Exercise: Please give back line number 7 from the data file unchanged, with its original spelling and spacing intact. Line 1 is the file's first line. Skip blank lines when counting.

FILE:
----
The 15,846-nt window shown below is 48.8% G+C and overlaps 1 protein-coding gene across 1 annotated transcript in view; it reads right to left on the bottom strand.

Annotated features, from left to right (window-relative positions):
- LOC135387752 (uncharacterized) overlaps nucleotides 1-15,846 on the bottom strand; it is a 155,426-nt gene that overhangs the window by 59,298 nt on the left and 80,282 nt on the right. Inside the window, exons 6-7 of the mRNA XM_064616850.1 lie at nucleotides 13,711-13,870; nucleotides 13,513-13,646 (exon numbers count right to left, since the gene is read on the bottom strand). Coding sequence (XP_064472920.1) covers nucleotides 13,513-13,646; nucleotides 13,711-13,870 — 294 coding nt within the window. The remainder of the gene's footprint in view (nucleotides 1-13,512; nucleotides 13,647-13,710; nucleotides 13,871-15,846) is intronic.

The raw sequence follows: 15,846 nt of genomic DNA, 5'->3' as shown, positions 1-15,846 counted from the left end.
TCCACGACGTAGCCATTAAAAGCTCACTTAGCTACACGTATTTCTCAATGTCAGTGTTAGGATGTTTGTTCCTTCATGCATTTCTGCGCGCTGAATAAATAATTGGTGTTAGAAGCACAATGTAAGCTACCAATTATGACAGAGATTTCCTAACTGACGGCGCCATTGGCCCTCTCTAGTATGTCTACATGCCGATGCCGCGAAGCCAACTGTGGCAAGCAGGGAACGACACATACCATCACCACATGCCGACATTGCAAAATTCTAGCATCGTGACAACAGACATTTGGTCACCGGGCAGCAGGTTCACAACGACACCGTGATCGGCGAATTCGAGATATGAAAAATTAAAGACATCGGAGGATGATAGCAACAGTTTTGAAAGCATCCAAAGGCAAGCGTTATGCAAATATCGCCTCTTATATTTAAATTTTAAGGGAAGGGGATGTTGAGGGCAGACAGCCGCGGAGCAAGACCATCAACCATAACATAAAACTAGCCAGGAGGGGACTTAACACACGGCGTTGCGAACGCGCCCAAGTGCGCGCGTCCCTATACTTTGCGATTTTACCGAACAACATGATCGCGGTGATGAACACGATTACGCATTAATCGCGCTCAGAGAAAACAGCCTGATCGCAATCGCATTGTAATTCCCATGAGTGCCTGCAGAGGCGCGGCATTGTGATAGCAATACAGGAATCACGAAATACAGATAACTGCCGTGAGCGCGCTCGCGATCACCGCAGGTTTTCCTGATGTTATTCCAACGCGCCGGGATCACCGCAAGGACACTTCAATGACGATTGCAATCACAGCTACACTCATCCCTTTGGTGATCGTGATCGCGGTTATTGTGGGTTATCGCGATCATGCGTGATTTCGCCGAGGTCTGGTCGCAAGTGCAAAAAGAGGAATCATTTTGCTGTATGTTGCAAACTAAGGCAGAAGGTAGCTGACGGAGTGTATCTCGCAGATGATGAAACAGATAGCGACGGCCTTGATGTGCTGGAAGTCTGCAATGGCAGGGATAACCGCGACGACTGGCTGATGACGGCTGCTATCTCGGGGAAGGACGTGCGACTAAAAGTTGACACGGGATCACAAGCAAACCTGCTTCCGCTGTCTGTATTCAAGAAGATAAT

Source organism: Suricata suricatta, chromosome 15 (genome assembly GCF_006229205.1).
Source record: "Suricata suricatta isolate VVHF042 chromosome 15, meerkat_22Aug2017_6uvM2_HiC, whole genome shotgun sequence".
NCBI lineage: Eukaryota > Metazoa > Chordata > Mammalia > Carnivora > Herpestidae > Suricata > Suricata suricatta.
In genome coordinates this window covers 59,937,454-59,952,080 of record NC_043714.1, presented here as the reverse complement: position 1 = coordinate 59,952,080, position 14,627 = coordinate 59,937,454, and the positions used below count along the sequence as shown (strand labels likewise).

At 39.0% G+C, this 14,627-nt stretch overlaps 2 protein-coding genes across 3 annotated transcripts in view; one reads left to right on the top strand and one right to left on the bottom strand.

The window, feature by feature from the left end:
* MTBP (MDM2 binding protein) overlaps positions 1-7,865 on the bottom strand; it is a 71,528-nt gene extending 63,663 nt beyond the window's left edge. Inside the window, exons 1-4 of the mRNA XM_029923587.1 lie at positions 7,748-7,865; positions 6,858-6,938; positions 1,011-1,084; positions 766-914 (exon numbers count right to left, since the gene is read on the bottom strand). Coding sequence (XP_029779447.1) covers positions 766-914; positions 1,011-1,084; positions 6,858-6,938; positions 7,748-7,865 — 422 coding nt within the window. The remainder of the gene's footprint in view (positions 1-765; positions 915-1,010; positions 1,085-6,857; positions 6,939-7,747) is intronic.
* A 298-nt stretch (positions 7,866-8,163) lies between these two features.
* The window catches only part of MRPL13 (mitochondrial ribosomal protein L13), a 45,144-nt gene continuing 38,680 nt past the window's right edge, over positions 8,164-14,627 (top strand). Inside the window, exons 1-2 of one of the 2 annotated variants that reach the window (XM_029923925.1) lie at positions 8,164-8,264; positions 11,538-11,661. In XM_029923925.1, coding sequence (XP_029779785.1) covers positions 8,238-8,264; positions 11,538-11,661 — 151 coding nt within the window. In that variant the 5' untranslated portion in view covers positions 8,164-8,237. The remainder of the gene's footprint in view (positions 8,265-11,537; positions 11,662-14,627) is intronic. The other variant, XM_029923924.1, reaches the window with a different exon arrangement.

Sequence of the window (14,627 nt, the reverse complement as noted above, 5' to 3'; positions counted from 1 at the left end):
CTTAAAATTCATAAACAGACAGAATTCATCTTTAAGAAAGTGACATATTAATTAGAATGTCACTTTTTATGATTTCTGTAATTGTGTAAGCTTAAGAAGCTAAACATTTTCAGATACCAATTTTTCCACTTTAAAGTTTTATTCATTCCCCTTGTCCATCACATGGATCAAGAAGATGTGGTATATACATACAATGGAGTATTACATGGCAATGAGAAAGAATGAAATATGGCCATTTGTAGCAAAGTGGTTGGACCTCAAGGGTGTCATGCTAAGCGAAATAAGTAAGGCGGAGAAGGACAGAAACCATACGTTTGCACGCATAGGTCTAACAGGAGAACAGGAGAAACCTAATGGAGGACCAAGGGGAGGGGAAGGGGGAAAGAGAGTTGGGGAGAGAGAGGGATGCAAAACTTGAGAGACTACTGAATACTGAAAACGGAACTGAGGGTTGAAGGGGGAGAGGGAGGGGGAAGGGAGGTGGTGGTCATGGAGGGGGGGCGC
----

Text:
Source record: "Suricata suricatta isolate VVHF042 chromosome 15, meerkat_22Aug2017_6uvM2_HiC, whole genome shotgun sequence".